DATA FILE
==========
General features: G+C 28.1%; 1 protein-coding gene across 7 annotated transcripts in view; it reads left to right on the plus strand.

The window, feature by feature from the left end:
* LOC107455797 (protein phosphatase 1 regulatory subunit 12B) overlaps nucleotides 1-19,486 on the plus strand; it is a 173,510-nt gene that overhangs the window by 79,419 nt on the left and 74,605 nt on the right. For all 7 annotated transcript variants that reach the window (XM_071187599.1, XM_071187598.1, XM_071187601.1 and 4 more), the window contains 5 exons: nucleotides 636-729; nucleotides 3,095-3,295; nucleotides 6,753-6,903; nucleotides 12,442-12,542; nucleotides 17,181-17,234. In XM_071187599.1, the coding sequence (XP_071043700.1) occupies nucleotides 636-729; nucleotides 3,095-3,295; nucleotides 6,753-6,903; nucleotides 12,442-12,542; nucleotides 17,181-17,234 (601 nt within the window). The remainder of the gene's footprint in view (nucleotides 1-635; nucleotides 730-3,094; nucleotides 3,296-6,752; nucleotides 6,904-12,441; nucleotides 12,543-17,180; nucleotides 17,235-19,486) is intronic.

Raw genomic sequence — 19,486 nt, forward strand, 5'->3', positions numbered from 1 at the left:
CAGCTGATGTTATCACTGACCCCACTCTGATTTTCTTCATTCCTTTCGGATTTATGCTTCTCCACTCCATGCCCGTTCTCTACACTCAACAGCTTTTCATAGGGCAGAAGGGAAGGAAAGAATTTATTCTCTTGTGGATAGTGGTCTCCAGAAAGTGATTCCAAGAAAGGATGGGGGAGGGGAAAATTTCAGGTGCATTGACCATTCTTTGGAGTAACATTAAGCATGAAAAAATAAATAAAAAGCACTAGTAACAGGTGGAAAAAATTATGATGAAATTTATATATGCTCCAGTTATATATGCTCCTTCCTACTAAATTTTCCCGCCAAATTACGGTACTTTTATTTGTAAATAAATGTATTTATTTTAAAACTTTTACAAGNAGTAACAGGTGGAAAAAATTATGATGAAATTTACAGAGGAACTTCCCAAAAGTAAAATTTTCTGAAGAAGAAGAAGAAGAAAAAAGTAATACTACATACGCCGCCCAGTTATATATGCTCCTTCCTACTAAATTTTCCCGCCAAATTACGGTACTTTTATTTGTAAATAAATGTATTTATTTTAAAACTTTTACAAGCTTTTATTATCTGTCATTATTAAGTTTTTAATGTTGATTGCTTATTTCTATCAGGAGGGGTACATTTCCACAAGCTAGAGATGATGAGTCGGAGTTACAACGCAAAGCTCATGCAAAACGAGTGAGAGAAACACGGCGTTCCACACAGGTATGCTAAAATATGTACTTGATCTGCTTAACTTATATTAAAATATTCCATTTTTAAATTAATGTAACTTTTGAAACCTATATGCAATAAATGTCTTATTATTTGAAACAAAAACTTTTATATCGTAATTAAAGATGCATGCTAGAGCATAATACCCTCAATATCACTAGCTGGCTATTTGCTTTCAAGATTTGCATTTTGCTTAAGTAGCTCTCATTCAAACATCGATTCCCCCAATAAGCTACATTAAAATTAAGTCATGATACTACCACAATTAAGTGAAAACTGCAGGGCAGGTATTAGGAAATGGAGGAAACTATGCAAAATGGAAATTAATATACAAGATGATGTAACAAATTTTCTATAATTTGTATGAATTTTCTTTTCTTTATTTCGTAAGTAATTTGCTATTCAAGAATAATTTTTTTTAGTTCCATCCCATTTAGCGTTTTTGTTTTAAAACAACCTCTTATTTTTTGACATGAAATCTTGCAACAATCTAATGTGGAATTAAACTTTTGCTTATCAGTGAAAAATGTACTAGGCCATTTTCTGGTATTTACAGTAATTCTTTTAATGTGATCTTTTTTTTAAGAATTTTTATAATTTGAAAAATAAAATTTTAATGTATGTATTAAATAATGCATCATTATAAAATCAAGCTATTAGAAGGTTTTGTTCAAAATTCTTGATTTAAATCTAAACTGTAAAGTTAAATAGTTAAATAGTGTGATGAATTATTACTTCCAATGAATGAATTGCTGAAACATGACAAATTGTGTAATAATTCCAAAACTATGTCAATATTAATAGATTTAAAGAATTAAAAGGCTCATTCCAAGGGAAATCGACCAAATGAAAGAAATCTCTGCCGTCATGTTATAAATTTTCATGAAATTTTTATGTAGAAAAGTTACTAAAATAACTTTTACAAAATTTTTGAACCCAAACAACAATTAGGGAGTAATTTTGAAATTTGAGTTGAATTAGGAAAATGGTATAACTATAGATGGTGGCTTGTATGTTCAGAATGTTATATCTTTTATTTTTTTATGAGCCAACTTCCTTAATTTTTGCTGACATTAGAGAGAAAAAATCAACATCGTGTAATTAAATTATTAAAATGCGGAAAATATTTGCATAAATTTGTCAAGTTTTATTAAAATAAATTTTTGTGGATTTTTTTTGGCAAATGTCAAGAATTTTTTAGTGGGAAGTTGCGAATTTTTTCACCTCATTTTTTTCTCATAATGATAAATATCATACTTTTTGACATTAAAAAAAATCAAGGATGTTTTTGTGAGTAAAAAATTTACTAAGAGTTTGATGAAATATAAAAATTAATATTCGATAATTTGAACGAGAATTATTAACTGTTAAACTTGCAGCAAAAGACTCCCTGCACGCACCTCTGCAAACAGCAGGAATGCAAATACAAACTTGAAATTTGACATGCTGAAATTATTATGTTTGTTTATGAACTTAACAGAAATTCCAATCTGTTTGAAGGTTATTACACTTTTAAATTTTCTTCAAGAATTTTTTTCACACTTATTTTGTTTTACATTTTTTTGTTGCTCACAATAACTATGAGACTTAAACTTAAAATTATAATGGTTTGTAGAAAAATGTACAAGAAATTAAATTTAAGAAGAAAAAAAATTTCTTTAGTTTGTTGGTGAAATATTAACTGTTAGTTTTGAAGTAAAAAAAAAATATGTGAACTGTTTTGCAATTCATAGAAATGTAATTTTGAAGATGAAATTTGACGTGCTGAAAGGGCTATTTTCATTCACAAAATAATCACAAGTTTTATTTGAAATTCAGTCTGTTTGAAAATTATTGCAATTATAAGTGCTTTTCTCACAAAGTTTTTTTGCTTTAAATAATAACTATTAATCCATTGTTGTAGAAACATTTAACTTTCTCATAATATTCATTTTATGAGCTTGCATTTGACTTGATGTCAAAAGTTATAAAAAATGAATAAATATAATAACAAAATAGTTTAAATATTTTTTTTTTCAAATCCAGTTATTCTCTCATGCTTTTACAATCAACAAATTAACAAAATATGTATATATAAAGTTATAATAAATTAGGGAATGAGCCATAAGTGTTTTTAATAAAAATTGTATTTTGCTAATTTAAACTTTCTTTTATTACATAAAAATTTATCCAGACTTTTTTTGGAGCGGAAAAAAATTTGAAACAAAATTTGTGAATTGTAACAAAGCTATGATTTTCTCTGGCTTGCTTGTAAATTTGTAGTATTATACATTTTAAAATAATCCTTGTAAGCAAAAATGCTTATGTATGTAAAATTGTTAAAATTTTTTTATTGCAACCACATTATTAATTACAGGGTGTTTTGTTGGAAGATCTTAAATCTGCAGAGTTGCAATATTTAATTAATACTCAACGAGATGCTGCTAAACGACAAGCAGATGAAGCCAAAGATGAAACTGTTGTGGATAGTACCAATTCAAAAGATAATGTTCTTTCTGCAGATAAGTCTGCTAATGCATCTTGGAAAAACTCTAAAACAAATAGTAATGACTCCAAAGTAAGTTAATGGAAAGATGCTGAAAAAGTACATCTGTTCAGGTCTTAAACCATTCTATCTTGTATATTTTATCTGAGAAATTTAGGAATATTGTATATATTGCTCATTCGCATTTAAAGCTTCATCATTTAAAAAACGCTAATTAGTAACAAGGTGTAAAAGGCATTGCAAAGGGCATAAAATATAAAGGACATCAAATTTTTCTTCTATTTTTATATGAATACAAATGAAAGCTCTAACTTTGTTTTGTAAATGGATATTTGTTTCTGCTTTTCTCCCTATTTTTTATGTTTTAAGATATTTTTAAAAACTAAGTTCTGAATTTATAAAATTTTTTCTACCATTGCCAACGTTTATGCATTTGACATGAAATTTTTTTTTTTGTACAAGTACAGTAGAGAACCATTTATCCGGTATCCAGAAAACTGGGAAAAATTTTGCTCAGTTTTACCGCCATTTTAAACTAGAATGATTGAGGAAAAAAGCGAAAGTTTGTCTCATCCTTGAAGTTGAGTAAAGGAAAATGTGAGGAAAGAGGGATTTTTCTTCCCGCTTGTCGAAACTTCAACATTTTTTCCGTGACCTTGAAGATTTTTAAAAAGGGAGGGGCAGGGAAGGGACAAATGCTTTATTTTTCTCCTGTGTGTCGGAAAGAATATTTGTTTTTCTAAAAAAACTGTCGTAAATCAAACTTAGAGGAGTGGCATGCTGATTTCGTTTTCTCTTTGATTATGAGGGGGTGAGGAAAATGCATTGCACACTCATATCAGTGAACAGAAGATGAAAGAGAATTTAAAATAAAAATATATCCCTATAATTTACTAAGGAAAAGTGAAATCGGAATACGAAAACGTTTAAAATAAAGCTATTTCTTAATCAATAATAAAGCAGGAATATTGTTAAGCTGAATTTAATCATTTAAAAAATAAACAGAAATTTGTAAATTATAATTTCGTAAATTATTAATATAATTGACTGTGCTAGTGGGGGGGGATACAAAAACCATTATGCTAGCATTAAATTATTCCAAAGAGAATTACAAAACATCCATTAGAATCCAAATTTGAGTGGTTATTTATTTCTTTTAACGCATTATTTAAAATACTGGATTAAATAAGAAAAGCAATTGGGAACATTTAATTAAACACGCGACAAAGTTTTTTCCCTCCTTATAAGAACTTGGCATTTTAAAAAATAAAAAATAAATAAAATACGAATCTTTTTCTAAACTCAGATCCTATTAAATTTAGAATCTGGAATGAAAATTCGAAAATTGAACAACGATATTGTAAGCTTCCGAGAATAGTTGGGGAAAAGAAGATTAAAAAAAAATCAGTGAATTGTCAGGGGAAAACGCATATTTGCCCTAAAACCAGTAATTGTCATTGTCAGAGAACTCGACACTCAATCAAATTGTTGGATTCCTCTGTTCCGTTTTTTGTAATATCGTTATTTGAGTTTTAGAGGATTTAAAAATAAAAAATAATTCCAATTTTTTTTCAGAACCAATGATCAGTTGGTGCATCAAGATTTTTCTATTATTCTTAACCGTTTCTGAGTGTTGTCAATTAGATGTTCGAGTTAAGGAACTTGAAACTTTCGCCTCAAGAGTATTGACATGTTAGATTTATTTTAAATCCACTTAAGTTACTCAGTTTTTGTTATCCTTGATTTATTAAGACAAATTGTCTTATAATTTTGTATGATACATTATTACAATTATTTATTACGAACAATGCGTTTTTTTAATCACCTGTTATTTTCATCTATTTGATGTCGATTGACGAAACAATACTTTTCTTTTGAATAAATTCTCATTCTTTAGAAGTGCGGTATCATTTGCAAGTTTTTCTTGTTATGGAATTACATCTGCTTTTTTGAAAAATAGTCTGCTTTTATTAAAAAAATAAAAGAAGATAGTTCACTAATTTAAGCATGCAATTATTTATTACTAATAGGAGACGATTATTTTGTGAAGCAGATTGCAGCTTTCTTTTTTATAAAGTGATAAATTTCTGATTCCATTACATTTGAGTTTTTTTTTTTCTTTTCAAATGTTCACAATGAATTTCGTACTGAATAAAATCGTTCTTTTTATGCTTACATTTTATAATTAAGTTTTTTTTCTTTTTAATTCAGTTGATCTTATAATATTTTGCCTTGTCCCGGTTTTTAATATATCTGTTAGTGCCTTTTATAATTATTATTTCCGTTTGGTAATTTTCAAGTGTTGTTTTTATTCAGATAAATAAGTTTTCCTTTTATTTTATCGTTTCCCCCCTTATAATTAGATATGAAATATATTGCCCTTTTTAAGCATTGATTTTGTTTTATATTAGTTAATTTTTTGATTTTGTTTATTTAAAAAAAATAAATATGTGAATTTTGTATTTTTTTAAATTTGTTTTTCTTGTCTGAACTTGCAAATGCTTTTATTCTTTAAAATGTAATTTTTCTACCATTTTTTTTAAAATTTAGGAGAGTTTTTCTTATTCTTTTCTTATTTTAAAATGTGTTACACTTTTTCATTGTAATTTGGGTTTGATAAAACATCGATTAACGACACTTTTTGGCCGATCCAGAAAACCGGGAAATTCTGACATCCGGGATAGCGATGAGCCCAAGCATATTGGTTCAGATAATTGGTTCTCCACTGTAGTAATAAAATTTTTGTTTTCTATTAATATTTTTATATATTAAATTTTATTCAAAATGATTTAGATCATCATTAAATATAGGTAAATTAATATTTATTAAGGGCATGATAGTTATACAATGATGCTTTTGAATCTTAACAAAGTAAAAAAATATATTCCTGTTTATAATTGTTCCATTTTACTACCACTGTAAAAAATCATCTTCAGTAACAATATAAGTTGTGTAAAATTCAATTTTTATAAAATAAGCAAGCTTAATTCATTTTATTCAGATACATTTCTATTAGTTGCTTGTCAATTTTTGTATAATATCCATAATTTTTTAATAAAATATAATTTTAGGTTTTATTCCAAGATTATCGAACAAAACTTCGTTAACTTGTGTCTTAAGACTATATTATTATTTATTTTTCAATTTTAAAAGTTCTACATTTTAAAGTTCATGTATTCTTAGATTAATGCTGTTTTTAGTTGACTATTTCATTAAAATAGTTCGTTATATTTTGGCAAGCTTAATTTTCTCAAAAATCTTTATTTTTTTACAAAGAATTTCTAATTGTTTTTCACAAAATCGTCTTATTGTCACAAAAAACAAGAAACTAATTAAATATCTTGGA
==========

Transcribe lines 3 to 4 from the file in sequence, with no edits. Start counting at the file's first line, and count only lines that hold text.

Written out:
* LOC107455797 (protein phosphatase 1 regulatory subunit 12B) overlaps nucleotides 1-19,486 on the plus strand; it is a 173,510-nt gene that overhangs the window by 79,419 nt on the left and 74,605 nt on the right. For all 7 annotated transcript variants that reach the window (XM_071187599.1, XM_071187598.1, XM_071187601.1 and 4 more), the window contains 5 exons: nucleotides 636-729; nucleotides 3,095-3,295; nucleotides 6,753-6,903; nucleotides 12,442-12,542; nucleotides 17,181-17,234. In XM_071187599.1, the coding sequence (XP_071043700.1) occupies nucleotides 636-729; nucleotides 3,095-3,295; nucleotides 6,753-6,903; nucleotides 12,442-12,542; nucleotides 17,181-17,234 (601 nt within the window). The remainder of the gene's footprint in view (nucleotides 1-635; nucleotides 730-3,094; nucleotides 3,296-6,752; nucleotides 6,904-12,441; nucleotides 12,543-17,180; nucleotides 17,235-19,486) is intronic.

Raw genomic sequence — 19,486 nt, forward strand, 5'->3', positions numbered from 1 at the left: